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Same sex couples have a challenging time when it comes to tackling financial matters in the States, especially since the law is geared towards married couples being a man and a women. Same sex couples have to rely on the laws laid down by each individual state.

Couples with children need to be especially careful with their financial planning. This is to ensure that any child or children a couple have will be looked after financially, should one or both of the parents die or become disabled.

The laws are different throughout each state, so it is important to get professional help. The Wells Fargo banking group have some useful advice for same sex couples, which you can read about here.

The main points to organise are:

Second Parent Adoption

The mother is always the legal parent, but when a child has co-parents the law varies. It is important to know whether or not your state allows second parent adoption. If it does, it means that your partner has the same rights and responsibilities to a child that biologically isn’t your own. If Second Parent Adoption isn’t recognised then a Co-Parent Agreement should be drawn up. This agreement shows that both partners agree that they hold responsibility for a child’s welfare, which include matters such as medical attention, education and financial support.

Same Sex Couples with children and Finances

Domestic Partner Agreement

If you live in a state that does not accept same sex marriages then you can apply for a Domestic Partner Agreement. This will mean that you have some legal entitlements such as being named on a family health cover policy, visitation rights in hospital and right to leave from work if a partner is sick and you need to look after your child. However, the rights and entitlements vary from state to state.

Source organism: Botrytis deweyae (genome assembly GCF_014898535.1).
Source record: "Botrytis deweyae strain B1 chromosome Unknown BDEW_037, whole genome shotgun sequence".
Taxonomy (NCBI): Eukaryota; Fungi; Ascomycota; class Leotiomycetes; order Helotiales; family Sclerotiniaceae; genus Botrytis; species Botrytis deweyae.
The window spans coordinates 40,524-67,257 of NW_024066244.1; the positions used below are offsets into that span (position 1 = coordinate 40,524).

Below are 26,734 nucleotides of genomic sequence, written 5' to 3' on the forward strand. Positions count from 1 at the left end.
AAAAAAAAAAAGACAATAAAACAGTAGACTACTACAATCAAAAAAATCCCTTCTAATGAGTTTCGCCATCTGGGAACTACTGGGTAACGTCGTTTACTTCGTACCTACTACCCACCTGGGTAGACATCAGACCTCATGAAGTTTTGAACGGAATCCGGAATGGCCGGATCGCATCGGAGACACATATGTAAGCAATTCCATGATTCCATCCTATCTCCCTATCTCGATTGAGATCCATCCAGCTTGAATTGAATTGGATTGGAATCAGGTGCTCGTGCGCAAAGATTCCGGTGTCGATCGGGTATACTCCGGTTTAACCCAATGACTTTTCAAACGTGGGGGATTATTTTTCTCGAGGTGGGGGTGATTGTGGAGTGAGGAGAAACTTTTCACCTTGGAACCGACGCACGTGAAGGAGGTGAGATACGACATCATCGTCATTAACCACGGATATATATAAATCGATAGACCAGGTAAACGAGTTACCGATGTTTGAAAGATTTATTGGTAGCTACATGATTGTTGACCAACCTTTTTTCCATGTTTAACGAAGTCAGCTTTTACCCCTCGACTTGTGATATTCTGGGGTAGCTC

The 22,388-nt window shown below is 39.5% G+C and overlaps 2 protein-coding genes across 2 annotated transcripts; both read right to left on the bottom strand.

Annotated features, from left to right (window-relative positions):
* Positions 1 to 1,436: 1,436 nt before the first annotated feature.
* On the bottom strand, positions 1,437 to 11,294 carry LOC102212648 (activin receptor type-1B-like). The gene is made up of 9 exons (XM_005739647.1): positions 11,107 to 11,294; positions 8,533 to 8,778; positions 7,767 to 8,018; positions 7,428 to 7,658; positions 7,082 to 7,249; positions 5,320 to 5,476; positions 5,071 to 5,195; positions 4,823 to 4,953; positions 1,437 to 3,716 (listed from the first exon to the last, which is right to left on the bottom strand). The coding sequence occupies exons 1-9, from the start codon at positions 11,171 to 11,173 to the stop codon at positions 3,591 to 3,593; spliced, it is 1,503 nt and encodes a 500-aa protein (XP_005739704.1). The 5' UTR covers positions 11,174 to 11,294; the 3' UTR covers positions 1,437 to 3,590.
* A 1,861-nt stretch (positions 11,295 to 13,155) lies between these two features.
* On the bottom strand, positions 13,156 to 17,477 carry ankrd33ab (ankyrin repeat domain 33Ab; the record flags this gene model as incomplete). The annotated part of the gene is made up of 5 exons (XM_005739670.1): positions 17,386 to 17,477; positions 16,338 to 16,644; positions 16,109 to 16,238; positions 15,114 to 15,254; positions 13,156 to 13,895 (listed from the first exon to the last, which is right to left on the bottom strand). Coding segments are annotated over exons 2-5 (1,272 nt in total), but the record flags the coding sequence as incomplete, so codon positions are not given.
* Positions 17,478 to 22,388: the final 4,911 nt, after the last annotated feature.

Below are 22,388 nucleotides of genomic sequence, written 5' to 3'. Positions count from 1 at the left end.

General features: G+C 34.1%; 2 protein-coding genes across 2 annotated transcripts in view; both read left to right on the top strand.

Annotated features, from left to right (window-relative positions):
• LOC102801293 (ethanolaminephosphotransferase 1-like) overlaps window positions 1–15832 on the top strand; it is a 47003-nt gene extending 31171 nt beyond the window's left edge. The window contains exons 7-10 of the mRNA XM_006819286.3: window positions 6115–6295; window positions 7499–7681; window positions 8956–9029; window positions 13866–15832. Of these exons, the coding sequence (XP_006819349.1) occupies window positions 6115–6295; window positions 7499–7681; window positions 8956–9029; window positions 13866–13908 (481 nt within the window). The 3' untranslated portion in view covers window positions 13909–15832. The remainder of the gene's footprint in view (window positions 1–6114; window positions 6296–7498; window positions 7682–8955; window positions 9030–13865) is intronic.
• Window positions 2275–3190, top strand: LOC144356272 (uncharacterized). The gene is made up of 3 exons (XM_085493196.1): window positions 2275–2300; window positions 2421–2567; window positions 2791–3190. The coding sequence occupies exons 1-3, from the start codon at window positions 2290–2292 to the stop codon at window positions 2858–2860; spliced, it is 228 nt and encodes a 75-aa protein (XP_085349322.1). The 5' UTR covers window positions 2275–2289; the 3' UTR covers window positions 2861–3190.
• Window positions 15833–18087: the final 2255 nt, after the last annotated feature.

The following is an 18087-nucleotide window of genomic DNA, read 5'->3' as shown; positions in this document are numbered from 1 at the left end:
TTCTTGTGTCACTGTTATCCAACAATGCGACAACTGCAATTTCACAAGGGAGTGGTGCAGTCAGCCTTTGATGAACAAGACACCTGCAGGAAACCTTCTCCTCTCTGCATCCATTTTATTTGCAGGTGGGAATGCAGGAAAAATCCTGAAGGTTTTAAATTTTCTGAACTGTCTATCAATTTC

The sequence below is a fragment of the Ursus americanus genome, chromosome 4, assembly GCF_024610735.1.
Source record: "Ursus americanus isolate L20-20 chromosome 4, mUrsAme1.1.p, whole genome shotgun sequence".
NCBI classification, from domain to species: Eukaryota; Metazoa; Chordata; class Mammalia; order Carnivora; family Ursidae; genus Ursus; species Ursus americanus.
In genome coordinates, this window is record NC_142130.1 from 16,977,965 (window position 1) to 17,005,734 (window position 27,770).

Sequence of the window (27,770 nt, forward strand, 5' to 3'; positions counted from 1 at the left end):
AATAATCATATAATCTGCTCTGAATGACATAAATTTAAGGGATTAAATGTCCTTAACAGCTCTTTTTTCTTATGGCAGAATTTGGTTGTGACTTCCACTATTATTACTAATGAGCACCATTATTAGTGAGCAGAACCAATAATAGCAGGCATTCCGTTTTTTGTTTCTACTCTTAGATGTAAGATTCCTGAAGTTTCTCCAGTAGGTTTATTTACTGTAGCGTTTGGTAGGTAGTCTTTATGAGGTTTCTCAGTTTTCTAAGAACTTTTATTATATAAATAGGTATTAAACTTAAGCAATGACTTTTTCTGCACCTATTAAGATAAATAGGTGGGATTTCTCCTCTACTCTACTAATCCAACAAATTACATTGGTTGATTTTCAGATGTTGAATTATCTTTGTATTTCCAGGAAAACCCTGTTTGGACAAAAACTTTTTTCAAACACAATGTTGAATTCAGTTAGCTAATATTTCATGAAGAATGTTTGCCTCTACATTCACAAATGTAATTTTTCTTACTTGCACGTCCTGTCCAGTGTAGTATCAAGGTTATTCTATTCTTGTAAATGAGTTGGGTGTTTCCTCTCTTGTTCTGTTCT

Pensions

As a same sex couple you may be entitled to benefit from your partner’s work pension, but again this depends where you live. Even if you presently live in a state that allows pensions to pass to partners in same sex marriages, look to the future. You may end moving state and in an area where the law is different.

Wills

According to the law your estate goes to a blood relative when you die. If you aren’t legally married or co-habiting you need to make a Will. It is especially important if you have children. Making a Will ensures that they will be financially secure in the event of your death, or your partners.

Power of Attorney

A Power of Attorney is another legal safeguard to ensure that your partner can make decisions in the event of you becoming incapacitated. Both partners should have a separate Power of Attorney, naming each other.

Life Insurance

Although many states in America now enable same sex couples to claim for federal benefits, but as the law is still fairly new, many states have not put the laws into place to enable couples to benefit. If you have a child or children, a private pension plan is recommended.

If you want to read more about financial planning for same sex couples Prudential Financial Planning have a useful online brochure, which tells you all about the regulations with lots of advice about financial planning.

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